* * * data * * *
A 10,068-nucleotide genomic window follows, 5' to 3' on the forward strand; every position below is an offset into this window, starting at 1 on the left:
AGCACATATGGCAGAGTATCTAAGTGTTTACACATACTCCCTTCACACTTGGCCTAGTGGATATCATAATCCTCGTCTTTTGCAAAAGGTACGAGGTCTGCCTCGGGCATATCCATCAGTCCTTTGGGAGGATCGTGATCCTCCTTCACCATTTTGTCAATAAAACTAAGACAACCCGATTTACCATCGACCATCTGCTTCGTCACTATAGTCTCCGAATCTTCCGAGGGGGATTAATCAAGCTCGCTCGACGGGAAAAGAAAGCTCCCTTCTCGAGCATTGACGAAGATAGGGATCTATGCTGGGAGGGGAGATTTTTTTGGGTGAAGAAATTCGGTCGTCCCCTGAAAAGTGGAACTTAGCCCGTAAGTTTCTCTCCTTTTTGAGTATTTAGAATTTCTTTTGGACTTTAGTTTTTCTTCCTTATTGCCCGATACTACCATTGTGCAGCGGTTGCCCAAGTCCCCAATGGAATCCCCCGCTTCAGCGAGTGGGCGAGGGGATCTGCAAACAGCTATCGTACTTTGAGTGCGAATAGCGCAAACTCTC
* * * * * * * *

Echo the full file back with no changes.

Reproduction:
A 10,068-nucleotide genomic window follows, 5' to 3' on the forward strand; every position below is an offset into this window, starting at 1 on the left:
AGCACATATGGCAGAGTATCTAAGTGTTTACACATACTCCCTTCACACTTGGCCTAGTGGATATCATAATCCTCGTCTTTTGCAAAAGGTACGAGGTCTGCCTCGGGCATATCCATCAGTCCTTTGGGAGGATCGTGATCCTCCTTCACCATTTTGTCAATAAAACTAAGACAACCCGATTTACCATCGACCATCTGCTTCGTCACTATAGTCTCCGAATCTTCCGAGGGGGATTAATCAAGCTCGCTCGACGGGAAAAGAAAGCTCCCTTCTCGAGCATTGACGAAGATAGGGATCTATGCTGGGAGGGGAGATTTTTTTGGGTGAAGAAATTCGGTCGTCCCCTGAAAAGTGGAACTTAGCCCGTAAGTTTCTCTCCTTTTTGAGTATTTAGAATTTCTTTTGGACTTTAGTTTTTCTTCCTTATTGCCCGATACTACCATTGTGCAGCGGTTGCCCAAGTCCCCAATGGAATCCCCCGCTTCAGCGAGTGGGCGAGGGGATCTGCAAACAGCTATCGTACTTTGAGTGCGAATAGCGCAAACTCTC